Chocolate Truffles in Four


Clockwise from top left: cinnamon, chili, and cayenee; raspberry; almond, covered with marzipan; cointreau (orange)

It’s been a while since I wrote, I know.  I’ve got a whole pile of photos from December 2008 that I meant to write about over the holidays, but, well, things were a little too hectic and it didn’t happen.  Then my semester started and I really didn’t happen.  But I’m back from spring break, I’ve got some time on my hands, and I’m ready to share!

I love truffles… LOVE truffles.  So much so I decided one year I was going to try and make chocolate truffles flavored with with liquor.  I was delighted to find the recipes were actually quite simple.  So I tootled down to the liquor store to peruse the selection of nips, thinking I’d pick two flavors.  Instead, I ended up returning home with 6 bottles (Amaretto, Frangelico, Grand Marnier, RumpleMinze, Chambord, and Bailey’s) because I couldn’t decide which to make!  That first year I made a triple batch of truffles.  Even I can’t eat that much chocolate!  Fortunately, I decided to take on this endeavor in December and suddenly I had a pile of Christmas presents for my co-workers.  The only problem was, the truffles didn’t stay solid at room temperature, must to my dismay.  One flavor didn’t even make it to truffles because it was so soft (note: skim milk is NOT an appropriate substitute to top off that 1/2 cup of heavy cream).  That one I just ate with a spoon.  In any case, I was determined to try again with better success next year, and researched online to become an amateur chocolatier.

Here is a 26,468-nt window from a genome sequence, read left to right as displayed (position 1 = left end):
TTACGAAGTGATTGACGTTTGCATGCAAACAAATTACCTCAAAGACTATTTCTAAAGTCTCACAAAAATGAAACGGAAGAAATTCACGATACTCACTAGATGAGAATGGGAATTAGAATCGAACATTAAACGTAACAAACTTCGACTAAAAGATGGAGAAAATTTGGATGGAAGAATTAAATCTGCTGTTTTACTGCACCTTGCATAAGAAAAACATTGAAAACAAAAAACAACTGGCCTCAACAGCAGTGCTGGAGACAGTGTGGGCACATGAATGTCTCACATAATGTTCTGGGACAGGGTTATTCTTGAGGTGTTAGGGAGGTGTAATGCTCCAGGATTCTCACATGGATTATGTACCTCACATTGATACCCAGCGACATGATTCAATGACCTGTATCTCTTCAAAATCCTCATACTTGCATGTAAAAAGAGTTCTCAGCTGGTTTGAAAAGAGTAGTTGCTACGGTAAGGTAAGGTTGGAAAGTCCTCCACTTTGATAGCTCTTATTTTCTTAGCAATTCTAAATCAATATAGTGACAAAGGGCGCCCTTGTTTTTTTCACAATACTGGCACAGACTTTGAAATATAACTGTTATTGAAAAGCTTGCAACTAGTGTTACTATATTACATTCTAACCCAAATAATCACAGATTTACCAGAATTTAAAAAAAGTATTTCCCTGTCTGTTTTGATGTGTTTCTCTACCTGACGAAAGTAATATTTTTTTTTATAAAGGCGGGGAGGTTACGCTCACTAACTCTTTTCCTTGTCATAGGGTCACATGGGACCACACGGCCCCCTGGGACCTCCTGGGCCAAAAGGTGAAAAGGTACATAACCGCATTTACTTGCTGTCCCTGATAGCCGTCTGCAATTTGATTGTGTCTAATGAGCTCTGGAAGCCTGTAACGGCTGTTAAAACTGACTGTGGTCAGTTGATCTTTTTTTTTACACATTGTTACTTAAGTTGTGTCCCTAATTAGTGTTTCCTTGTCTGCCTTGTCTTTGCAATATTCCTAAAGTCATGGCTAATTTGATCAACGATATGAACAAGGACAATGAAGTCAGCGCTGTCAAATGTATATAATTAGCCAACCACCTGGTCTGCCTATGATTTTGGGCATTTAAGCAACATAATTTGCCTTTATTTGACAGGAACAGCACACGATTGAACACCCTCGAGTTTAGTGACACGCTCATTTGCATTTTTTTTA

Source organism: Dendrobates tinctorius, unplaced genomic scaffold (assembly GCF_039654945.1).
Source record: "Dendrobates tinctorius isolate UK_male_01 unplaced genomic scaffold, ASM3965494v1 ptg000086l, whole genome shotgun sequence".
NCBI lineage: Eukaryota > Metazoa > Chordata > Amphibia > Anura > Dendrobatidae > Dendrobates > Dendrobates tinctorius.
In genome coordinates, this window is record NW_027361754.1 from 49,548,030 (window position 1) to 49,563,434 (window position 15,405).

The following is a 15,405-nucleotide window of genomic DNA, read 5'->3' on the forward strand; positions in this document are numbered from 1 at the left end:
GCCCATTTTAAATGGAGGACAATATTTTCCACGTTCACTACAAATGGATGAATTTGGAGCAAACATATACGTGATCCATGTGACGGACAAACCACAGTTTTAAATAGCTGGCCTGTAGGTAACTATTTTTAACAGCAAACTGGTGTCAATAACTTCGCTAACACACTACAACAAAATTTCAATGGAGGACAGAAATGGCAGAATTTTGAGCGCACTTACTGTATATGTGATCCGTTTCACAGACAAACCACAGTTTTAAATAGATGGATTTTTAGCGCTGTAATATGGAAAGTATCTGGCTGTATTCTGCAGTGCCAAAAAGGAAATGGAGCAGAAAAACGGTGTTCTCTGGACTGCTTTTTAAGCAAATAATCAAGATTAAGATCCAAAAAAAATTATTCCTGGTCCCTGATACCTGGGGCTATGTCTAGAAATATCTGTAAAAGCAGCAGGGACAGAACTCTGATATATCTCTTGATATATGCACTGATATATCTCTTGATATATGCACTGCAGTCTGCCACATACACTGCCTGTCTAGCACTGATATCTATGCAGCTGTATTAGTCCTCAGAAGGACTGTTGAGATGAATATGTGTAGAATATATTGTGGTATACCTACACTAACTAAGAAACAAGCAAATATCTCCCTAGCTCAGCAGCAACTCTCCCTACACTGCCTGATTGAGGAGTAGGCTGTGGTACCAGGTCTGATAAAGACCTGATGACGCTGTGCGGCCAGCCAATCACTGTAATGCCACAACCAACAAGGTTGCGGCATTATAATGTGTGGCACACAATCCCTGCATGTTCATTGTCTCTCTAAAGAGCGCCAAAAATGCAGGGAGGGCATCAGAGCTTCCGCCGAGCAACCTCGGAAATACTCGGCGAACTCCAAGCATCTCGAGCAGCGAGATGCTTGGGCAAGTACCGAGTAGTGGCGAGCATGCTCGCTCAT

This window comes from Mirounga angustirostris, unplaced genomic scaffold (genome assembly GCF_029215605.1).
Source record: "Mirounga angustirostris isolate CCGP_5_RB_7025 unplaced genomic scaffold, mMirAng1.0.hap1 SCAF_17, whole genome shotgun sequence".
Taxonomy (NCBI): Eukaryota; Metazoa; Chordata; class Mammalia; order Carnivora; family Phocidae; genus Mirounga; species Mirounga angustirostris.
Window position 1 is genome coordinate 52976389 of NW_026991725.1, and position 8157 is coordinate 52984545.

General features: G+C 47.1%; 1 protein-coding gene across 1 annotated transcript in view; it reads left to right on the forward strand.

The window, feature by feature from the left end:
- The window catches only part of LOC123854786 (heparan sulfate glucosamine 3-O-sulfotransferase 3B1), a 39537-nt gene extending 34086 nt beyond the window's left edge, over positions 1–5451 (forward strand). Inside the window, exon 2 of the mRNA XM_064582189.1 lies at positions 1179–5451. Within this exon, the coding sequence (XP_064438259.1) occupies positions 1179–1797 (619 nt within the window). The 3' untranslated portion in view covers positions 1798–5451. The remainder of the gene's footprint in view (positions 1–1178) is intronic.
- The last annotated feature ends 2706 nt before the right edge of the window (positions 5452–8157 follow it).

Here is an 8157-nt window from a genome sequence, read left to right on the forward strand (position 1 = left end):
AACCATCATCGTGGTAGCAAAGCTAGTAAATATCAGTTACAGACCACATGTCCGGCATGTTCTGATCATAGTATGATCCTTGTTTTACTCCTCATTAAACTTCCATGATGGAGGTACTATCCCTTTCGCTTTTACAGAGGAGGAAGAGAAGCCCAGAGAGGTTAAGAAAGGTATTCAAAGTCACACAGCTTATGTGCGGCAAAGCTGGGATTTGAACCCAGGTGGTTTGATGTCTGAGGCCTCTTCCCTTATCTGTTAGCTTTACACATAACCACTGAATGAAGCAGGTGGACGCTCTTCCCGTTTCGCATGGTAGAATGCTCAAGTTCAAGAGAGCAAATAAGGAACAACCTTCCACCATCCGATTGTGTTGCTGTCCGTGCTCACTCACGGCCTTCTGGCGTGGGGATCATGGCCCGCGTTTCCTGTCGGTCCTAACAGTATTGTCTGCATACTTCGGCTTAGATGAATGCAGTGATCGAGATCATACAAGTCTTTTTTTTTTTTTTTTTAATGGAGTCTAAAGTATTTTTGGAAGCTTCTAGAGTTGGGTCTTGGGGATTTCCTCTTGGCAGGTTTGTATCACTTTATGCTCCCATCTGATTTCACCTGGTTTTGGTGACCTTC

December 2008 was my 4th year making truffles, and wow, I don’t mind patting myself on the back for a job well done!  I have experimented with chocolate, flavors (moving beyond liquors), and mastered a tempered chocolate coating.  So here are a few tips I have learned along the way:

1. Find good chocolate with a high percent cocoa.  This year I used Callebaut, a 60% Belgian Chocolate.  It worked like a dream.  The past three years I used Ghirardelli semi-sweet chips.  The key is that you need to adjust the cream to the percent of cocoa in the chocolate.  More cocoa makes the truffles harder so they will maintain their shape at room temperature.  Too much cream (which was often my problem with Ghirardelli), and you’ll we working out of your freezer to keep everything solid.  It’s worth while testing a small batch to check your ration of chocolate to cream.  Seriously, this is the crux of easy truffle making.  Take your time, let the truffle mix cool for many hours before you check how solid it is for rolling.  Get the ration right. 

2. Shred the chocolate very fine.  Normal size chocolate chips will not melt fast enough in hot cream.


3. The choice of flavor alters the hardness of the truffle as well.  Use less cream if you’re going to flavor with a liquor, more if you’re going to favor with a power.

4. Be as precise with measurements as you can.  I bought a scale this year so I could weigh out my chocolate.   My roomies will probably laugh at me for this comment, as I still don’t know how much cinnamon and chili powder went into my batch of truffles this year, but they sure were a hit.